Huffpost Politics
THE BLOG

Featuring fresh takes and real-time analysis from HuffPost's signature lineup of contributors

Hal Donahue Headshot

Bush's Greatest Military Success, And Why He is Hiding It

Posted: Updated:

U.S. Army soldiers run towards a UH-60 Black Hawk helicopter as they are extracted after completing an aerial traffic control point mission near Tall Afar, Iraq, on June 5, 2006

Dead and injured are the byproducts of war. If you were seriously injured in combat from the Korean War to the Gulf War, there was a 25% chance that you would die. The miracle from Iraq is that the 25% rate is reduced to an incredible ten (10) percent. This is astonishing, incredible; there are not enough superlative words to heap on this achievement. What I did not understand was why this incredible accomplishment is played down by the Bush Regime. I thought the answer was the new and constantly modified body armor but now I know the whole story.

I received a book for the holidays: Better: A Surgeon's Notes on Performance written by Atul Gawande, a young Boston surgeon. Dr. Gawande explains the real story. Here, I found the percentages above and, although he is almost certainly not aware of it, he explains why the Bush Regime plays down their magnificent accomplishment. Rumsfeld, failed Secretary of Defense, is at fault. As told by Dr. Gawande, Walter Reed medical staff early on worked diligently to achieve the best results with their limited resources. How?

And what they described revealed an intriguing effort to do something we in civilian medicine do spottily at best: to make a science of performance, to investigate and improve how well they use the knowledge and technologies they already have at hand. The doctors told me of simple, almost banal changes that produced enormous improvements.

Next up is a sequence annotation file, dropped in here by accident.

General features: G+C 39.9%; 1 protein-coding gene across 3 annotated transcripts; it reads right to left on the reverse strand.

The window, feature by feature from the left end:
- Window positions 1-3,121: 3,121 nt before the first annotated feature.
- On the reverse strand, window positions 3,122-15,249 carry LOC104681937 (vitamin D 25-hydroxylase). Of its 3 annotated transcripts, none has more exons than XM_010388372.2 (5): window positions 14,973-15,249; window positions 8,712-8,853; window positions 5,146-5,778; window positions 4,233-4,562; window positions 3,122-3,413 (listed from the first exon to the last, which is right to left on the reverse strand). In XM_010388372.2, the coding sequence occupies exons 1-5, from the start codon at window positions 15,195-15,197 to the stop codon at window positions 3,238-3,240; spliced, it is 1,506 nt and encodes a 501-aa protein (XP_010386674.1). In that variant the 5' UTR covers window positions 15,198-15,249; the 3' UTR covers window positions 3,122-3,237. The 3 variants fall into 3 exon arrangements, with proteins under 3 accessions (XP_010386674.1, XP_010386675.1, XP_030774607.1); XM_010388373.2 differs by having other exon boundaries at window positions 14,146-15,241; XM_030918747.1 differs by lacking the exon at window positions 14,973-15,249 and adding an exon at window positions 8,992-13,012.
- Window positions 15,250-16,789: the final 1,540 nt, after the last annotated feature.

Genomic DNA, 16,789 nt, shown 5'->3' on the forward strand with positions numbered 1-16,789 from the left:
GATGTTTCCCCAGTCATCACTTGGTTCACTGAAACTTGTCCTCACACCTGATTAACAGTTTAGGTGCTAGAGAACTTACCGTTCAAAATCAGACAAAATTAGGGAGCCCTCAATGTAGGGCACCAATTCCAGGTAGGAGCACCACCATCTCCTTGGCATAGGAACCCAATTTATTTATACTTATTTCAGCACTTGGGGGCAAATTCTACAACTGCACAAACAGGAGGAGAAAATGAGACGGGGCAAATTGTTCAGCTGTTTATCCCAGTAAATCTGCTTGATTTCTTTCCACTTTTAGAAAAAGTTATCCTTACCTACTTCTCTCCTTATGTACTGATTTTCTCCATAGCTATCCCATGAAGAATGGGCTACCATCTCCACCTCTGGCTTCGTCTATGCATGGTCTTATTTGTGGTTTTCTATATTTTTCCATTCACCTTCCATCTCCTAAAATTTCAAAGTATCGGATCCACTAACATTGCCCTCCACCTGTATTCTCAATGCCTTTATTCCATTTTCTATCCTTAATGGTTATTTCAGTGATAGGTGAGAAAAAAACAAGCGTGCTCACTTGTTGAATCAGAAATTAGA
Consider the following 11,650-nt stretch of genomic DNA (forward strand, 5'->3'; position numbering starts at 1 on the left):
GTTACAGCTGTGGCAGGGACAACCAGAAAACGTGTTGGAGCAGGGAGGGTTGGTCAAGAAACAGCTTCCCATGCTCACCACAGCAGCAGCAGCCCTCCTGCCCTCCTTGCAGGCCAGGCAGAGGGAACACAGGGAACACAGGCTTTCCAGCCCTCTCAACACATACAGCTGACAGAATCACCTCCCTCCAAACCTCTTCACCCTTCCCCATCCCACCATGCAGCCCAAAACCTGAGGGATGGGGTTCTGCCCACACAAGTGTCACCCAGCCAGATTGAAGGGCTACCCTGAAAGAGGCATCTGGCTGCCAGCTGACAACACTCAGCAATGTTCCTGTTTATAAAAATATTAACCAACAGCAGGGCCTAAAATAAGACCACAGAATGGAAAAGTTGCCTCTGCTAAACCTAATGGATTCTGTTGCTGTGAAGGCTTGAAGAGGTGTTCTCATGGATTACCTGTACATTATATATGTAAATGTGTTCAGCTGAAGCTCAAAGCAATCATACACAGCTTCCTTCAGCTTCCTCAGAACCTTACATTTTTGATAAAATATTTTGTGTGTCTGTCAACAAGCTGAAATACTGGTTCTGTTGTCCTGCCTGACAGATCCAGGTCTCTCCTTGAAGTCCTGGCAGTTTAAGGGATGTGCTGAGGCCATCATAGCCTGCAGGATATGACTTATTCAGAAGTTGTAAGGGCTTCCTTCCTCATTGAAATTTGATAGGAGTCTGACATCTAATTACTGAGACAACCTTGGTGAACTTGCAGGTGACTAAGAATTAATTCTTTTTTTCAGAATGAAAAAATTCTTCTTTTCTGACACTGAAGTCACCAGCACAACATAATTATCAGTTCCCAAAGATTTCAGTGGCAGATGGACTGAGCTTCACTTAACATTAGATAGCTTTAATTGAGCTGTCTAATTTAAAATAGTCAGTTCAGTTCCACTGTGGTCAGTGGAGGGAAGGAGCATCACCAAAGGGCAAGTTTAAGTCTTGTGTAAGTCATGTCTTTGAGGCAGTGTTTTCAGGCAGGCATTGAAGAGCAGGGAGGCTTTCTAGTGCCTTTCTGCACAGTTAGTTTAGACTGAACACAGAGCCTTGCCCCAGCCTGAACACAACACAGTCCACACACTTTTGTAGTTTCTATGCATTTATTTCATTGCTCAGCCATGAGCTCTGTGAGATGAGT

(Better, A Surgeon's Notes on Performance, pages 55, 56)

Walter Reed leadership at all levels took a book from the military fighter force. What created the overwhelming US military air superiority was superior equipment but, as important, an absolutely ruthless analysis of performance. No egos were spared, none. The goal was absolute perfection but the perfection of tiny steps. Interestingly, this approach made both the units and the process strong, binding everyone from mechanics and administration to aircrew almost as tight as family. The approach produced progress and success. I am not a surgeon but I do have hundreds of hours of flight time and time in those little debriefing rooms. The process works and optimizes the use of your strengths and helps develop new equipment and procedures.

The combined "Top Gun" and "Red Flag" of the military medical world, Walter Reed is the only remaining United States medical facility with the critical mass of medical and military professionals at all levels (medics, research specialists, doctors, nurses and other healthcare specialists) able to develop the program described by Dr. Gawande. Having the ability is one thing; having the courage to shake up a whole military medical establishment is another. The military serving at Walter Reed have the courage. They pursued absolute perfection implementing the perfection of tiny steps. They were and are wildly successful and the number of combat injured who died fell from 25% to an amazing 10%. Could this really be true? I contacted people, not just at Walter Reed but in Iraq and those recently retired. This incredible feat is true.

Their reward for this outstanding achievement? The entire team is being dismantled and the critical mass required to accomplish great things dispersed to the winds. Brownie and Tenant got medals. I realize incompetence is the single word identifier for the Bush Administration but I didn't realize that they pursued it so aggressively. Sadly, in the next conflict, the death rate for our wounded will again approach 25%. Meanwhile Rumsfeld is gone but his acolyte, David Chu, and of course Dick Cheney continue destroying military healthcare.